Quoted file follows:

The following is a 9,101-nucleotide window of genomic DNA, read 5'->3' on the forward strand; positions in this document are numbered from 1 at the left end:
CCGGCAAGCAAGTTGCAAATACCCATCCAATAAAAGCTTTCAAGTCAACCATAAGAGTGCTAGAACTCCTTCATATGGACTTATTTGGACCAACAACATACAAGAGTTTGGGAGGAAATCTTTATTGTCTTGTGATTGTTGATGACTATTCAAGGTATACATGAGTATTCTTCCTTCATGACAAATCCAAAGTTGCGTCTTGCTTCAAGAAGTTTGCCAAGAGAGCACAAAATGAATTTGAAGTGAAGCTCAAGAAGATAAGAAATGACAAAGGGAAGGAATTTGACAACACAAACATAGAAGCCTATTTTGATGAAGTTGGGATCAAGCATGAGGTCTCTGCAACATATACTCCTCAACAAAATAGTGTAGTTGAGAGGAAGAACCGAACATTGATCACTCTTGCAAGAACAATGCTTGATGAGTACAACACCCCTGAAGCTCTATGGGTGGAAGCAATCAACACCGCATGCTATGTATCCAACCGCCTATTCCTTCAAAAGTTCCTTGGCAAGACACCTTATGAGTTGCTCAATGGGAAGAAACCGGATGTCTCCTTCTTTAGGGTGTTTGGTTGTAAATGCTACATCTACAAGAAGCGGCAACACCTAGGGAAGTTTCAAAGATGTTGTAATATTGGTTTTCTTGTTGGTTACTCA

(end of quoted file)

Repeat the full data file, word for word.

The following is a 9,101-nucleotide window of genomic DNA, read 5'->3' on the forward strand; positions in this document are numbered from 1 at the left end:
CCGGCAAGCAAGTTGCAAATACCCATCCAATAAAAGCTTTCAAGTCAACCATAAGAGTGCTAGAACTCCTTCATATGGACTTATTTGGACCAACAACATACAAGAGTTTGGGAGGAAATCTTTATTGTCTTGTGATTGTTGATGACTATTCAAGGTATACATGAGTATTCTTCCTTCATGACAAATCCAAAGTTGCGTCTTGCTTCAAGAAGTTTGCCAAGAGAGCACAAAATGAATTTGAAGTGAAGCTCAAGAAGATAAGAAATGACAAAGGGAAGGAATTTGACAACACAAACATAGAAGCCTATTTTGATGAAGTTGGGATCAAGCATGAGGTCTCTGCAACATATACTCCTCAACAAAATAGTGTAGTTGAGAGGAAGAACCGAACATTGATCACTCTTGCAAGAACAATGCTTGATGAGTACAACACCCCTGAAGCTCTATGGGTGGAAGCAATCAACACCGCATGCTATGTATCCAACCGCCTATTCCTTCAAAAGTTCCTTGGCAAGACACCTTATGAGTTGCTCAATGGGAAGAAACCGGATGTCTCCTTCTTTAGGGTGTTTGGTTGTAAATGCTACATCTACAAGAAGCGGCAACACCTAGGGAAGTTTCAAAGATGTTGTAATATTGGTTTTCTTGTTGGTTACTCA